President Donald Trump has said in his campaign for reelection this November against former vice president Joe Biden, the 2020 election is, “the most important election in US history.” In addition, according to a recent poll, 69% of Americans believe the upcoming election is the most important election of their lifetimes.
Addison Miller, National Committeeman of Young Democrats of South Dakota and director of the USD student organization Get Out The Yote, said he agrees with both of these points of view in a way.
“I think every election is the most important ever,” Miller said. “The thing is every election changes the course of American history so every election year is important.”
However, in past elections younger generations have not voted at as high of rates as older generations. In 2016, the U.S. Census Bureau reported 46.1% of 18-29 year-old Americans voted in the 2016 election. This was over 12% lower than any other age group.
Miller said this has resulted in younger generations not getting political candidates to care about the issues Generation Z and millennials care about.
“We’re not the group that gets pandered to because we are not the group that is going to go out and vote and until we start voting that’s going to continue and for good reason,” Miller said. “If I was a campaign analyst on Biden or Trump’s campaign I wouldn’t follow the college polls and that’s just for political reasons.”
Locally, Carrie Crum, the Clay County auditor responsible for District 17’s election, said the county has seen a rise in first-time registered voters.
“We have had a lot of registrations in the last two weeks for people who have not registered before,” Crum said. “So there will be a lot of new voters, we just don’t know how many yet.”
Miller said one reason for young people not voting as much could be the feeling their vote doesn’t count. While this might be true for national elections, like the presidency, Miller said, he believes young voters vote counts for state and local elections.
“The election of these state and local candidates will more than likely affect the livelihoods of these college students more than any other candidate on the ballot,” Miller said. “Don’t get me wrong, the president is important and you will see the effects in tariffs and gas prices, but the state, senate and house is literally directly impacting you and your neighbors.”
For voters in Clay County, there are several races on the ballot not for the White House.
These races include South Dakota’s U.S. Senate and House of Representative, District 17’s state Senate and House of Representative and South Dakota’s Public Utilities Commissioner.
In addition, voters in South Dakota will be voting on three different ballot measures.
South Dakota Initiated Measure 26 (IM26) and Constitutional Amendment A both impact how marijuana is regulated in the state. IM26 is a vote on whether to legalize medical marijuana and Amendment A will decide on whether to legalize recreational marijuana.
A poll done by Argus Leader surveyed 625 voters across the state of South Dakota from Oct. 19 to Oct. 21 and reported 75% of voters supported IM26 and 51% of voters supported Amendment A.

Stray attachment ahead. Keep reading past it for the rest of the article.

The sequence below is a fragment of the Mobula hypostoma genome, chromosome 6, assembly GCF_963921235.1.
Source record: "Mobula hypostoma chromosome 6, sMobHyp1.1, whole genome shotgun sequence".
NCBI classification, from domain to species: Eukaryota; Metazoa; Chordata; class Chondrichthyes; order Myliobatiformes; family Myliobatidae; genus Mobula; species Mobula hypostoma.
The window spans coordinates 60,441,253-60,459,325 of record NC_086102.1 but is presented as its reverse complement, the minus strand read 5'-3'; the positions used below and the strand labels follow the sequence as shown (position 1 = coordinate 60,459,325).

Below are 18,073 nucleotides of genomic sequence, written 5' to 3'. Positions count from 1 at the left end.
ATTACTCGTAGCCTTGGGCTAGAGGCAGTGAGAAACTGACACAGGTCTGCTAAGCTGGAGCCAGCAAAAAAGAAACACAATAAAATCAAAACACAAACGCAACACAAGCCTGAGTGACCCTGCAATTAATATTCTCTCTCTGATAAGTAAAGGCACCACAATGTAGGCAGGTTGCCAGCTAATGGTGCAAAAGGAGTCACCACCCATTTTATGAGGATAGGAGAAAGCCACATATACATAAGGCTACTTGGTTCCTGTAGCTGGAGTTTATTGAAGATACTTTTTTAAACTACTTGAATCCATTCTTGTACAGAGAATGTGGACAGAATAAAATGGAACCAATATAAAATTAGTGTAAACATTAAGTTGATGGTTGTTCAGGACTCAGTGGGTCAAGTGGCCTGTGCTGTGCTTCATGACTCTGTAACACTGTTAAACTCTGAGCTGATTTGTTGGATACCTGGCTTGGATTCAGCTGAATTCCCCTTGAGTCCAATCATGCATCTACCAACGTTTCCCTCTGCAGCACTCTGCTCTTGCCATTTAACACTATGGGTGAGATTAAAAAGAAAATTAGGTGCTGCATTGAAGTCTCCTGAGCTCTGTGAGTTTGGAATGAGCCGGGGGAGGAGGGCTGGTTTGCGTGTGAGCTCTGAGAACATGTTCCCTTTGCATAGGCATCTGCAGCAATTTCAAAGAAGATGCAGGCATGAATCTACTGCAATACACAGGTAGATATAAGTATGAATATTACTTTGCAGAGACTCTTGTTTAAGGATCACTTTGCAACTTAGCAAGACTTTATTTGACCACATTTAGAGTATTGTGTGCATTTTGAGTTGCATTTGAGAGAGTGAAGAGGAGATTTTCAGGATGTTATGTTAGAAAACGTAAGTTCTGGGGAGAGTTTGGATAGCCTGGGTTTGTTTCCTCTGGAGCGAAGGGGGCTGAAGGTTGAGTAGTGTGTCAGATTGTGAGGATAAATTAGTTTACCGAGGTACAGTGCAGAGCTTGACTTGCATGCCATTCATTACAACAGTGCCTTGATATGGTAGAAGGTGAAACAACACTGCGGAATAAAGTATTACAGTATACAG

The third ballot measure, South Dakota Constitutional Amendment B, is a vote on whether to allow sports betting in Deadwood, SD.
One concern amongst voters this year is how reliable mail-in and absentee ballots are. However, both Miller and Crum said they completely trust the mail-in and absentee voting systems.
“I think there is a lot of misconceptions about mail-in and absentee voting and if I could convey to the voters anything it is that their ballot is secure.” Crum said. “We have a lot of safeguards in place to prevent voter fraud and there are ways for voters to track their ballot.”
Crum said she also believes it is safe for voters to vote in-person despite some people’s concerns about potentially contracting COVID-19 from voting in-person. She said the Clay County election committee has done a detailed job making sure there is no risk for in-person voting.
Some efforts that will be made by polling places include one-way voting lines, poll workers wearing masks and gloves, sanitizing polling stations after every voter and single-use pens.
Voters in Clay County who choose to vote in person can go to one of four polling places in Clay County. Vermillion residents will vote at the National Guard Armory located on 603 Princeton St., Vermillion, SD. The rural polling places are as follows:
SESD Experimental Farm – 29974 University Rd., Beresford, SD
Legion Hall – 101 Montana St., Wakonda, SD
4H Center/Fairgrounds – 515 High St., Vermillion, SD
All polling places in Clay County will be open for in-person voting on Nov. 3 from 7 a.m. to 7 p.m.
Crum said another worry amongst voters was amplified on Oct. 21 when the CIA and FBI held an unplanned press conference reporting Iran and Russia have been actively interfering in the election. The briefing detailed voters in several states receiving intimidating emails from disguised Iranian accounts to vote for a certain candidate.
As of the Oct. 27, none of these emails have been reported by someone from South Dakota.
“(Intimidating emails) are not coming from an official source,” Crum said. “They should probably treat that just as they do any other spam email or phone call. They can report it to us or the authorities.”
Both Miller and Crum said the national election results will not be in for several days or weeks after Nov. 3. They said this is because of the increased use of mail-in and absentee ballots due to the pandemic. However, Crum said the election results for Clay County will be in by the end of election night.
“On election day we are not going to know who won and that’s just that,” Miller said. “So after election day let’s just take a second to breath… we’re going to know eventually, so do some other stuff and take your mind off politics a little bit until someone wins.”